FG, States should stop the loan frenzy – Punch Newspapers | Vette Leader

NIGERIA’s unbridled greed for debt reached a critical point when the country entered the World Bank’s International Development Association’s top 10 list of borrowers. The prognosis is frightening and portends dire consequences unless the President, Maj. Gen. Muhammadu Buhari (retd.), and state governors rein in their fiscal indiscipline.

The World Bank’s audited financial statements for fiscal year 2021, known as the “IDA Financial Report,” showed that Nigeria, with a debt stock of US$11.7 billion (IDA) as of June 30, 2021, ranked fifth on the list by The Audited Financial statements for the year 2022 showed that Nigeria moved up to fourth place in the list with US$13 billion as of June 30, 2022.

The country took on Vietnam’s fourth-largest debtor position with an accumulation of about US$1.3 billion in IDA debt in one fiscal year. Currently, over 90 percent of all federal public revenue is spent servicing debt, a recipe for disaster.

Nigeria is on a fiscal cliff. With debt service exceeding retained earnings by up to N310 billion in the first four months of 2022, the debt is clearly unsustainable. Total spending for 2022 was estimated at N17.32 trillion, with a pro rata spending target of N5.77 trillion at the end of April.

“Actual expenditure as of April 30 was N4.72 trillion. Of this amount, N1.94 trillion was for debt servicing and N1.26 trillion for staff costs, including pensions,” said the Finance, Budget and Finance Minister Planning, Zainab Ahmed, citing the Medium Expenditure and Fiscal Strategy Paper.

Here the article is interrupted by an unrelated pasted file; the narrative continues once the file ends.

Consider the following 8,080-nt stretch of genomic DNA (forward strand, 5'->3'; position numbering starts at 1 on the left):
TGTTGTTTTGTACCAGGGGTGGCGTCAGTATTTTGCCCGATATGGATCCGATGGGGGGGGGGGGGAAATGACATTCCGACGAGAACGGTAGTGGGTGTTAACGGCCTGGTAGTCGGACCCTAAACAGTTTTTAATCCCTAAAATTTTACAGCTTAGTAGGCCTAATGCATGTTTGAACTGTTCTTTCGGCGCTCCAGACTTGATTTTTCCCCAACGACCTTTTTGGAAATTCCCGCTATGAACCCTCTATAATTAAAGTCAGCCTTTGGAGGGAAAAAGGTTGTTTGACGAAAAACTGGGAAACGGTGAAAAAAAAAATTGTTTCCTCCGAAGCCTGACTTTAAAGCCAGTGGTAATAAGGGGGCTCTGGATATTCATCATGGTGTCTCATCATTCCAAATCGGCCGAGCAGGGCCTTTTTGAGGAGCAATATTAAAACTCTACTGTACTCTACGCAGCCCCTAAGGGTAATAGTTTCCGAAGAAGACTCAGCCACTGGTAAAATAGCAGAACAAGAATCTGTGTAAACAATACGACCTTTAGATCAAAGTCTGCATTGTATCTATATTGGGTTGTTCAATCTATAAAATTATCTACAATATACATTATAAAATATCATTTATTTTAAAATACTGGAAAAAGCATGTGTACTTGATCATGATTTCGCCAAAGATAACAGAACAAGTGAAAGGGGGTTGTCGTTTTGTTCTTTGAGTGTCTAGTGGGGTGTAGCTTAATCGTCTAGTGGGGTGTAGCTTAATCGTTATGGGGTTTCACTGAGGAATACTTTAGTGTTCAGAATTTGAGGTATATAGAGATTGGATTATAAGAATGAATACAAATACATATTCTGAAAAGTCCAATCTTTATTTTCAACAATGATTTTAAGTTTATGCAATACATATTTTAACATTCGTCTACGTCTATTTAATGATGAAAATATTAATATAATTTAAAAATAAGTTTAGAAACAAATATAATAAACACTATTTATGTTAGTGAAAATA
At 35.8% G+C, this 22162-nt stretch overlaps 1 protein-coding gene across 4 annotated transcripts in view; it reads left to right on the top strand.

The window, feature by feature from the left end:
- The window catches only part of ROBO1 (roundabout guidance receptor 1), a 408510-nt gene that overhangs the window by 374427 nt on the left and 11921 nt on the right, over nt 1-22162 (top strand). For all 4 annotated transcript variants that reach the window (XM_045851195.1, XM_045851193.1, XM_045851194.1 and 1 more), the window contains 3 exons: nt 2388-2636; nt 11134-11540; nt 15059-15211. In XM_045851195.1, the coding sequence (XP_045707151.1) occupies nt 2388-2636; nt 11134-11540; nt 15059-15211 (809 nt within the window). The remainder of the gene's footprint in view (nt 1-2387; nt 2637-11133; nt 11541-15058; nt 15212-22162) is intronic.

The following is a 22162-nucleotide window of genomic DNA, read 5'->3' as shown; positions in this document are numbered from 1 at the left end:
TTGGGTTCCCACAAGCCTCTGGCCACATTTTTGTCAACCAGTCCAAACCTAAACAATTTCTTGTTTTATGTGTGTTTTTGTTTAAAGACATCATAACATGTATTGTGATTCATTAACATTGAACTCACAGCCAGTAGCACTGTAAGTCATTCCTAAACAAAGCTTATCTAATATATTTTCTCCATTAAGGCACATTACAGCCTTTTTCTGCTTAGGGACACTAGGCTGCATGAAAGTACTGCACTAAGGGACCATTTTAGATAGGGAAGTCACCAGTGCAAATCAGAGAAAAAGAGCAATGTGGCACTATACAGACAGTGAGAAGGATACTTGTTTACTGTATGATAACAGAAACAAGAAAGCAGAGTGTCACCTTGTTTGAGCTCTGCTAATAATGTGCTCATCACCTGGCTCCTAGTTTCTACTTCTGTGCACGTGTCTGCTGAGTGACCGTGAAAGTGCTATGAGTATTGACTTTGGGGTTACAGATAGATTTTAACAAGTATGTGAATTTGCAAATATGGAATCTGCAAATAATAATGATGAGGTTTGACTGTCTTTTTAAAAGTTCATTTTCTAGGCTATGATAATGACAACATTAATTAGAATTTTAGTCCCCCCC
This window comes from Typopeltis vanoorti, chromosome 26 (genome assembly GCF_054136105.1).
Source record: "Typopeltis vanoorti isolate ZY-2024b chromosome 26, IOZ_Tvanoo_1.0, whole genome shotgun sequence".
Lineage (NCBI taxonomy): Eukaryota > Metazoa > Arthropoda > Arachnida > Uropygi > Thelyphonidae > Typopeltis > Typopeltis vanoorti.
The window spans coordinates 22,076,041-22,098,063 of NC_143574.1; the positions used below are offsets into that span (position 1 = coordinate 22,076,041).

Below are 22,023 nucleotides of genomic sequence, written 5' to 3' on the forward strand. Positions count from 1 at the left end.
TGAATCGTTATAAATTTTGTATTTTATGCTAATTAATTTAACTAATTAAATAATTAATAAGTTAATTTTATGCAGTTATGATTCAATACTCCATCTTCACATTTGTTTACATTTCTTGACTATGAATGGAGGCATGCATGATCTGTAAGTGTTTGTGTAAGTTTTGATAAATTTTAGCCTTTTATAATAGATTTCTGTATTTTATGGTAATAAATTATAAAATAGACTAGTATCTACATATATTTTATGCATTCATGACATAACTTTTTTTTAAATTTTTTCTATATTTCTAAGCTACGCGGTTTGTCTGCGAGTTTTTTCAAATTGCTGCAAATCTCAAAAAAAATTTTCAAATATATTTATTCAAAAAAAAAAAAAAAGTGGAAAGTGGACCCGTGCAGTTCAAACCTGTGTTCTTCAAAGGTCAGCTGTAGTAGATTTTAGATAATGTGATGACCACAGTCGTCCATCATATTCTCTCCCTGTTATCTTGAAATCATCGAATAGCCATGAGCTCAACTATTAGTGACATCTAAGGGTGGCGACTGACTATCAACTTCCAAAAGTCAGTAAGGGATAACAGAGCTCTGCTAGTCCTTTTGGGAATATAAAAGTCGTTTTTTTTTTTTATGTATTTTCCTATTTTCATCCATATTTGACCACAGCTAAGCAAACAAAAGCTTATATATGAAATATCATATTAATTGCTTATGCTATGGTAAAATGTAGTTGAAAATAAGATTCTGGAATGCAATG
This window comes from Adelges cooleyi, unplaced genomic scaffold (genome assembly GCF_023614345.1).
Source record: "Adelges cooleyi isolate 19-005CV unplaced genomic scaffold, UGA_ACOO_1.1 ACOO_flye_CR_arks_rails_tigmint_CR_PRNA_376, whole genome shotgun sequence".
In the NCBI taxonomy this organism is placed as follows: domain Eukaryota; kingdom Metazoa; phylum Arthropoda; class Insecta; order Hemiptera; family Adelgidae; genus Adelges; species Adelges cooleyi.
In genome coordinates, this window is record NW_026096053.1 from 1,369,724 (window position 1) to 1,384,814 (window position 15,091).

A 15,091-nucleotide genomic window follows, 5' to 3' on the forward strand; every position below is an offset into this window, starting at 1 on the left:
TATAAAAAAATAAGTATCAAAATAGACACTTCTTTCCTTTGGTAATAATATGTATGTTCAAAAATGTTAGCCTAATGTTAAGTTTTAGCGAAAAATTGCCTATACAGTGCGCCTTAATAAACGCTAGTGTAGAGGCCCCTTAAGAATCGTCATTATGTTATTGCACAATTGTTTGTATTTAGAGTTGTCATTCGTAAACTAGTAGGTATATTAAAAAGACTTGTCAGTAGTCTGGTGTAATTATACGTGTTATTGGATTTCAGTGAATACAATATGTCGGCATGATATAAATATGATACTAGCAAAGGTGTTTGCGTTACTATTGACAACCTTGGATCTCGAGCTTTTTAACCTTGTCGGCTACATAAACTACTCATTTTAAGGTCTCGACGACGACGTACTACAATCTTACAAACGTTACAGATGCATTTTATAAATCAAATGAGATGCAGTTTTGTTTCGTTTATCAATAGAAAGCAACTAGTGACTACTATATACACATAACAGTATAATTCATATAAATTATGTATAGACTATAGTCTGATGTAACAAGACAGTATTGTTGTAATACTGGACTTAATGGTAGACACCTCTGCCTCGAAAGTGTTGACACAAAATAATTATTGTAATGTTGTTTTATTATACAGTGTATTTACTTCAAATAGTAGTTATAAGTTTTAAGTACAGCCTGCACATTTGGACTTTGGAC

The spree is frightening: the government has been borrowing from the central bank through “means and means” to pay salaries, printing money at record speed. Normally intended for emergencies, the Buhari regime has turned it into its ATM, which it raids at random. Externally, it draws on all available credit, including potentially deadly Chinese unstructured loans.

Latest figures show that CBN’s total borrowings increased from N17.46 trillion in December 2021 to N19.01 trillion by April 2022, an increase of N1.55 trillion in four months, CBN says. The World Bank again warned on Wednesday that Nigeria faces an existential threat, citing among others the N2.45 trillion the government borrowed from CBN in six months.

According to the Debt Management Office, the country’s total debt was N41.60 trillion as of March 2022. This includes only the debt of the federal, 36 state governments and the federal capital territory.

In a 2021 report titled “The Perils of Deficit Monetization in Nigeria,” London-based firm Capital Economics found that over the past six years, an average of 55 percent of Nigeria’s annual budget deficits have been financed by the CBN. “Many of the problems plaguing the Nigerian economy – from high inflation to a persistently overvalued currency – are related to the government’s continued reliance on the central bank to fill fiscal funding gaps,” it said.

The World Bank warned the government in November 2021 against financing deficits by borrowing from CBN on “ways and means” and said it was putting pressure on the country’s spending, including increasing debt-servicing costs.